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‘F-List’ spotlights the 239 ad and PR agencies working with fossil fuel clients


By Ellen Ormesher, Senior Reporter

September 19, 2022 | 7 min read

The ‘F-list 2022’ is an independently researched report by the climate activist advertising network Clean Creatives and the non-partisan group Comms Declare.

Fossil fuel protest

239 agencies, including holding companies and independents have recently worked with fossil fuels/ Image via Pexel

First launched last year, the ‘F-list 2021’ highlighted over 90 agencies with fossil fuel clients on their books. This year, the research was extended to include a greater focus on Latin America and the Asia Pacific regions, showcasing the agencies actively under contract with the fossil fuel industry and taking this year’s running total up to 239 agencies.

The F-List 2022 scrutinizes sustainability statements from some of adland’s leading firms, including WPP, Omnicom, Interpublic Group (IPG), Publicis Groupe, Dentsu, Edelman and Havas, and compares them with the records of their clients.

Clean Creatives claims that while the report found that most agencies have erased references to fossil fuel clients from their websites, its research teams were able to use web archives to uncover the links despite the sustainability commitments and net zero pledges most have made.

The report comes the same week as congressional democrats in the US held a hearing to discuss the role PR firms have played in blocking climate action and their contributions to the ”deceptive” and ”misleading” tactics used in their campaigns.

Within the advertising industry, the movement against agencies working with ’dirty’ clients is growing. At this year’s Cannes Lions, the complicated relationship took center-stage after ex-adman turned activist Gustav Martner interrupted the opening ceremony to hand back the Lions award he had won for his work with Volkswagen. Protests continued throughout the week as Greenpeace campaigners stormed WPP’s beach takeover and scaled the Palais (a central location in the city) to decry adland’s failure to sever ties with big oil.

The impact of advertising on the social license for major polluters to operate is now being addressed through policy. France recently became the first country to implement a fossil fuel advertising ban, with companies facing a fine of up to €100,000 ($100,000) if they are in breach of the rules. Meanwhile, Sydney, Australia became the first urban center in APAC to do the same.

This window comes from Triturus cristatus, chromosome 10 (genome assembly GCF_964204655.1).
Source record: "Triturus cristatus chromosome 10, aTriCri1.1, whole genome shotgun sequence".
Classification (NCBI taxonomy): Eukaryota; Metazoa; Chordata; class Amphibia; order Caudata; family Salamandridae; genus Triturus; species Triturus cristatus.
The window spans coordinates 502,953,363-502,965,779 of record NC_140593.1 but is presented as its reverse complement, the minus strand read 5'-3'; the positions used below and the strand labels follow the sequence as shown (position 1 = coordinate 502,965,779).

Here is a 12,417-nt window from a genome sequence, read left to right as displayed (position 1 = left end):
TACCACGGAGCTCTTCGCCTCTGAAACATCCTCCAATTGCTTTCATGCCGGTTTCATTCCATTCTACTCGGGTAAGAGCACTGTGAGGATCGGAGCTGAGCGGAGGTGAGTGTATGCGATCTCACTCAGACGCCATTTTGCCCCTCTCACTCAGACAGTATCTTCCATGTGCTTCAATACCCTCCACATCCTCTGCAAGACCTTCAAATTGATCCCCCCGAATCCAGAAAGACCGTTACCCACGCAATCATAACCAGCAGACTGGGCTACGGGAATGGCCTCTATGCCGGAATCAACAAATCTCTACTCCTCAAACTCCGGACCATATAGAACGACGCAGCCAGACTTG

Here are the key findings

The 239 agencies from major industry holding companies and independent companies have recently worked with fossil fuel companies, the report said. The vast majority of this work is not shared via agency channels.

At least 17 agencies are working for Saudi Aramco, the world’s largest polluter. Interpublic Mediabrands agency, Well7 and fellow IPG agencies McCann, UM and Jack Morton all led substantial work for Aramco, though all holding companies have some connection to the world’s largest oil company.

Coal giant Glencore is being referred to Australian regulators over its brand campaign that features EVs, solar panels and wind turbines but doesn’t mention Glencore’s primary business – coal. This complaint follows the barring of two employees of Anacta Strategies from lobbying the Queensland government. Glencore secured a lucrative bailout while employing Anacta.

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Edelman retains its role as the independent agency doing the most work for fossil fuel companies, despite a pledge in early 2022 to review its client policy. Some small signs of progress at the PR giant can be seen, but the company remains committed to working with polluters.

“Advertising and PR companies have had decades of warnings that their relationships with fossil fuel companies are harming their reputation and their clean clients,“ says Clean Creatives’ executive director, Duncan Meisel. ”Until now, executives have chosen to ignore those warnings, with serious consequences for the planet and their ability to attract and retain young talent.”

Recent research by Glimpse surveyed the attitudes of 100 UK creatives aged 18 to 30 and found that 63% said they were uncomfortable working on high-carbon clients.

Unsurprisingly, the ad industry’s holding companies and major groups also feature prominently on the list.

WPP declined to comment on its inclusion, but chief exec Mark Read recently told The Drum it had no plans to sever ties with Big Oil, stating: ”In my view, there’s no one solution to this. Yes, energy companies are selling oil. But as consumers, we’re all driving cars and flying in places. It requires a collective solution. Our industry should play a role in doing that – not to misrepresent what they are doing, but if we can talk about what they’re doing in a fair and accurate way, why wouldn’t we want to do that?”

The Drum also reached out to Interpublic (IPG), Ominicom, Publicis Groupe and Dentsu, but they had not responded at the time of publication.

The full report is available to view here.

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